This article concerns the Yorkshire family, not the American family of John Thomas Lupton. The Lupton family in Yorkshire achieved prominence in ecclesiastical and academic circles in England in the 16th century through the fame of Roger Lupton, provost of Eton College and chaplain to Henry VII and Henry VIII.
Luther Hamilton Holton (January 22, 1817 – March 14, 1880) was a Canadian businessman and political figure.
Lutheranism is a major branch of Protestant Christianity which identifies with the theology of Martin Luther (1483–1546), a German friar, ecclesiastical reformer and theologian.
Lydia Maria Francis Child (born Lydia Maria Francis) (February 11, 1802October 20, 1880), was an American abolitionist, women's rights activist, Native American rights activist, novelist, journalist, and opponent of American expansionism.
Lyman Abbott (December 18, 1835 – October 22, 1922) was an American Congregationalist theologian, editor, and author.
Lyman Beecher (October 12, 1775 – January 10, 1863) was a Presbyterian minister, American Temperance Society co-founder and leader, and the father of 13 children, many of whom became noted figures, including Harriet Beecher Stowe, Henry Ward Beecher, Charles Beecher, Edward Beecher, Isabella Beecher Hooker, Catharine Beecher and Thomas K. Beecher.
Lynn Hunter (born 20 January 1947 in Comox, British Columbia) was a member of the House of Commons of Canada from 1988 to 1993.
Lysander Spooner (January 19, 1808 – May 14, 1887) was an American political philosopher, essayist, pamphlet writer, Unitarian, abolitionist, legal theorist, and entrepreneur of the nineteenth century.
The Mabel Tainter Center for the Arts, originally named the Mabel Tainter Memorial Building and also known as the Mabel Tainter Theater, is a historic landmark in Menomonie, Wisconsin, and is registered on the U.S. National Register of Historic Places.
Macclesfield Sunday School is in Roe Street, Macclesfield, Cheshire, England.
Magnús Eiríksson (22 June 1806 in Skinnalón (Norður-Þingeyjarsýsla), Iceland – 3 July 1881 in Copenhagen, Denmark) was an Icelandic theologian and a contemporary critic of Søren Aabye Kierkegaard (1813–1855) and Hans Lassen Martensen (1808–1884) in Copenhagen.
The mainline Protestant churches (also called mainstream Protestant and sometimes oldline Protestant) are a group of Protestant denominations in the United States that contrast in history and practice with evangelical, fundamentalist, and charismatic Protestant denominations.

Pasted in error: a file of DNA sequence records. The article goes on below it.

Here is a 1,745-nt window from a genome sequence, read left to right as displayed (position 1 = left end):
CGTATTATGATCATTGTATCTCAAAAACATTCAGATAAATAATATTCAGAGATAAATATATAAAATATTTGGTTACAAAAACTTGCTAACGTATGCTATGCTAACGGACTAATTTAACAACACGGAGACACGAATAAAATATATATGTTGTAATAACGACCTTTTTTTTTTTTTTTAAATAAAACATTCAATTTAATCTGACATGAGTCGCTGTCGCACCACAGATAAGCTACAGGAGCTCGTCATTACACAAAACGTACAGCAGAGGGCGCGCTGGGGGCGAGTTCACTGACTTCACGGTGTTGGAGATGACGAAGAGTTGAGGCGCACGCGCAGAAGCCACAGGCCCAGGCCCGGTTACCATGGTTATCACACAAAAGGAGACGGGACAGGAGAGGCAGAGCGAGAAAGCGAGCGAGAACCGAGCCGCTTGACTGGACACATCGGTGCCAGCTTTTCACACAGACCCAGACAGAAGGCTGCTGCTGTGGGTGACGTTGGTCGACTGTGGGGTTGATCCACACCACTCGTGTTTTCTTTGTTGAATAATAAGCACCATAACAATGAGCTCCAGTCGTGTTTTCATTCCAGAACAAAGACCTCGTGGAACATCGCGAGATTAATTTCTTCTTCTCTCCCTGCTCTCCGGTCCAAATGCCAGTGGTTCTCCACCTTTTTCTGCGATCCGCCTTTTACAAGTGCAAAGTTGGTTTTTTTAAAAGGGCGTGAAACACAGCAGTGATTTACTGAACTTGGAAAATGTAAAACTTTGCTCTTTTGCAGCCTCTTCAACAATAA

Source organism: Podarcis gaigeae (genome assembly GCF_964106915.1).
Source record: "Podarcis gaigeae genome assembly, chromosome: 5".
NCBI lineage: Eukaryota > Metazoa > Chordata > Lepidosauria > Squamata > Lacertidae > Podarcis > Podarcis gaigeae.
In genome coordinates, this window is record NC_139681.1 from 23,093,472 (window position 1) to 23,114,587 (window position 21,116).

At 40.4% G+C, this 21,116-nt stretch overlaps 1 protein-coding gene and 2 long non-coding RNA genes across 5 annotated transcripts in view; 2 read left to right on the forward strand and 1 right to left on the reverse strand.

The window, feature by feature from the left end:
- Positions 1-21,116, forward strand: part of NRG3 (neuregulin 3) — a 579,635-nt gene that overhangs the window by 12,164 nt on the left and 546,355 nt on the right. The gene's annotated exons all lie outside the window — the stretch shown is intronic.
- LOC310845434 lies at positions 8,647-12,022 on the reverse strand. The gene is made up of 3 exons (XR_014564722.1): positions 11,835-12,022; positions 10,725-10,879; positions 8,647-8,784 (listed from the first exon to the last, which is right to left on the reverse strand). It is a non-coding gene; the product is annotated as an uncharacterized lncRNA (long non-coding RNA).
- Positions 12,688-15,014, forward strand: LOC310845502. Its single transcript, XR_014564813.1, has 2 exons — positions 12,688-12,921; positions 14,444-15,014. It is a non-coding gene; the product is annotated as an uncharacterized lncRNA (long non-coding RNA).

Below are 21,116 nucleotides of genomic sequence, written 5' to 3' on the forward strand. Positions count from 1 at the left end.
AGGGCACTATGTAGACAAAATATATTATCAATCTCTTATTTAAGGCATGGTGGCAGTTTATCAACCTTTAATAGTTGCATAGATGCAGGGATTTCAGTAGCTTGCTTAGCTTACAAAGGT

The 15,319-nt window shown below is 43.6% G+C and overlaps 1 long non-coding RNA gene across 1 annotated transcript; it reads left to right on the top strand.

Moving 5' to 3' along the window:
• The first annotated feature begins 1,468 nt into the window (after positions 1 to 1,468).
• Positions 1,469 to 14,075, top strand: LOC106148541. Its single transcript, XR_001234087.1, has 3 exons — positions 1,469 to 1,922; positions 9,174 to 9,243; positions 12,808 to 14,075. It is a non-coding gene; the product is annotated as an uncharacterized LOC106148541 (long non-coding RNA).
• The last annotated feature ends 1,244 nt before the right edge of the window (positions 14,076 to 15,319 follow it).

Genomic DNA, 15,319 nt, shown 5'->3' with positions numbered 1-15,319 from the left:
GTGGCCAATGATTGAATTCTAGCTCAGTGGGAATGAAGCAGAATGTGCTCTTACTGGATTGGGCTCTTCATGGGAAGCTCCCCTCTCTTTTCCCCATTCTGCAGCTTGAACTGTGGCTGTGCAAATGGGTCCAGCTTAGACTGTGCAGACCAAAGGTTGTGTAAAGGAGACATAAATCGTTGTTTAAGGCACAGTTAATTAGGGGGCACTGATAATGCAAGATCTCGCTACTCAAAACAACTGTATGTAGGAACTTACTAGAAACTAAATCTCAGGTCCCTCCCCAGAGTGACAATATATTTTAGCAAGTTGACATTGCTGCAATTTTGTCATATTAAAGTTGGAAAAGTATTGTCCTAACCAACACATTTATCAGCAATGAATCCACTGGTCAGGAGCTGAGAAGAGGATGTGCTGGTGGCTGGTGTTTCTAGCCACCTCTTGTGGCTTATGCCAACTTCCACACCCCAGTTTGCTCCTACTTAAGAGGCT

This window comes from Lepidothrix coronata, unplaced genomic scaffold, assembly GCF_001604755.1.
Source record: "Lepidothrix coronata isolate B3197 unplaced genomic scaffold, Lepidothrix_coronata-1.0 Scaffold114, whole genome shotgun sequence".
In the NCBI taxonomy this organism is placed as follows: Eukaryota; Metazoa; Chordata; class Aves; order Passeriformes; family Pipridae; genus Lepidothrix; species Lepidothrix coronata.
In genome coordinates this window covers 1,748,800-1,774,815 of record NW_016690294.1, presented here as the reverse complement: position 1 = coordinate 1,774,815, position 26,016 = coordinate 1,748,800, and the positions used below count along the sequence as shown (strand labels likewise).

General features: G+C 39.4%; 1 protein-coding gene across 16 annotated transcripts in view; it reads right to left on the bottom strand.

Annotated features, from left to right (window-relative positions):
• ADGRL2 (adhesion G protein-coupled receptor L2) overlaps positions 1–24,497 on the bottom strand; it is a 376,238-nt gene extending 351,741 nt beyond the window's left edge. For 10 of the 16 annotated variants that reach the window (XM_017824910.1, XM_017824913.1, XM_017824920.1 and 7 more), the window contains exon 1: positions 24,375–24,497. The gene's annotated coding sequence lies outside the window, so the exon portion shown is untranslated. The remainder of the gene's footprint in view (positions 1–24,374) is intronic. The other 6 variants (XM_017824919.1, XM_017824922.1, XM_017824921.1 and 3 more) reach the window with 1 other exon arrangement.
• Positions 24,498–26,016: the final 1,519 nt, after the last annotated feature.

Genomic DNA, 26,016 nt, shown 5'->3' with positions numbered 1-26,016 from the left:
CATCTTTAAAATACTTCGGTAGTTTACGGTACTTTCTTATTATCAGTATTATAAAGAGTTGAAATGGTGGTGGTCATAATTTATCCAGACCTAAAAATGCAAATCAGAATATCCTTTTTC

The Manchester Courier was a daily newspaper founded in Manchester, England, by Thomas Sowler; the first edition was published on 1 January 1825.
Marci Francisco is a Democratic member of the Kansas Senate, representing the 2nd District since 2005.
Martin Czechowic (or Marcin Czechowic) (c.1532–1613) was a Polish Socinian (Unitarian) minister, Protestant reformer, theologian and writer.
Margaret Brackenbury Crook (1886–1972) was a British Unitarian minister, a women’s suffrage and peace activist, and a professor of religious studies in the United States.
Sarah Margaret Fuller Ossoli (May 23, 1810 – July 19, 1850), commonly known as Margaret Fuller, was an American journalist, critic, and women's rights advocate associated with the American transcendentalism movement.
Margaret Harwood (March 19, 1885 – February 6, 1979) was an American astronomer and the first Director of the Maria Mitchell Observatory in Nantucket, Massachusetts who specialized in photometry.
Margaret Sandbach (28 April 1812-23 June 1852) was an English poet and novelist.
Maria Mitchell (August 1, 1818 – June 28, 1889) was an American astronomer, who in 1847 by using a telescope, discovered a comet, which as a result became known as "Miss Mitchell's Comet." She won a gold medal prize for her discovery, which was presented to her by King Frederick VI of Denmark.
Marie Bethell Beauclerc (1845–1897) was a pioneer in the teaching of Pitman's shorthand and typing in Birmingham, England.
Marie Elizabeth Josephine Pitt (6 August 1869 – 20 May 1948) was an Australian poet and socialist activist, also journalist and Unitarian.
Marital conversion is religious conversion upon marriage, either as a conciliatory act, or a mandated requirement according to a particular religious belief.
Mark Victor Tushnet (born November 18, 1945) is a leading scholar of constitutional law and legal history, and currently the William Nelson Cromwell Professor of Law at Harvard Law School.
Mark Vonnegut (born May 11, 1947) is an American pediatrician and memoirist.
Maros-Torda was an administrative county (comitatus) of the Kingdom of Hungary.
Marosszék was one of the seats in the historical Székely Land.
Marshfield is a town in the local government area of South Gloucestershire, England, on the borders of the counties of Wiltshire and Somerset.